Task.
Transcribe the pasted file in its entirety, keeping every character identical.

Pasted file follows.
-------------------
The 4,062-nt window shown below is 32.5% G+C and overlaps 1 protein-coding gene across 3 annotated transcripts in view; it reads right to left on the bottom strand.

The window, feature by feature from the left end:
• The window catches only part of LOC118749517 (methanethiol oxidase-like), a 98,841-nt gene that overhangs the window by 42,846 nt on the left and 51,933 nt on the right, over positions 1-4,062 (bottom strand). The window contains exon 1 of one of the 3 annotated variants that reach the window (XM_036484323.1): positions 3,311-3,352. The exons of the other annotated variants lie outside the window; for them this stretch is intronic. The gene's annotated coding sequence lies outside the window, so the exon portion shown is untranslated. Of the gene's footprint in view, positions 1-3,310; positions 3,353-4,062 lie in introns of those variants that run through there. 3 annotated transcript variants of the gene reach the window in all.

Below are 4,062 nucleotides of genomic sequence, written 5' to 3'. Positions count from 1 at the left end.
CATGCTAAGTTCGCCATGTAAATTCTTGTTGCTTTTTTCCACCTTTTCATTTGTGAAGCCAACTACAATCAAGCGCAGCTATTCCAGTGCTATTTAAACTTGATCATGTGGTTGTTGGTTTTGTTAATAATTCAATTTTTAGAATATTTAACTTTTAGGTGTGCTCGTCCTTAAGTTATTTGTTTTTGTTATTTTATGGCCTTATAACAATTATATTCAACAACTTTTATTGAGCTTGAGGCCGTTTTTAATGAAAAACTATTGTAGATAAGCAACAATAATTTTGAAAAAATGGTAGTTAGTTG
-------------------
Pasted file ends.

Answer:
The 4,062-nt window shown below is 32.5% G+C and overlaps 1 protein-coding gene across 3 annotated transcripts in view; it reads right to left on the bottom strand.

The window, feature by feature from the left end:
• The window catches only part of LOC118749517 (methanethiol oxidase-like), a 98,841-nt gene that overhangs the window by 42,846 nt on the left and 51,933 nt on the right, over positions 1-4,062 (bottom strand). The window contains exon 1 of one of the 3 annotated variants that reach the window (XM_036484323.1): positions 3,311-3,352. The exons of the other annotated variants lie outside the window; for them this stretch is intronic. The gene's annotated coding sequence lies outside the window, so the exon portion shown is untranslated. Of the gene's footprint in view, positions 1-3,310; positions 3,353-4,062 lie in introns of those variants that run through there. 3 annotated transcript variants of the gene reach the window in all.

Below are 4,062 nucleotides of genomic sequence, written 5' to 3'. Positions count from 1 at the left end.
CATGCTAAGTTCGCCATGTAAATTCTTGTTGCTTTTTTCCACCTTTTCATTTGTGAAGCCAACTACAATCAAGCGCAGCTATTCCAGTGCTATTTAAACTTGATCATGTGGTTGTTGGTTTTGTTAATAATTCAATTTTTAGAATATTTAACTTTTAGGTGTGCTCGTCCTTAAGTTATTTGTTTTTGTTATTTTATGGCCTTATAACAATTATATTCAACAACTTTTATTGAGCTTGAGGCCGTTTTTAATGAAAAACTATTGTAGATAAGCAACAATAATTTTGAAAAAATGGTAGTTAGTTG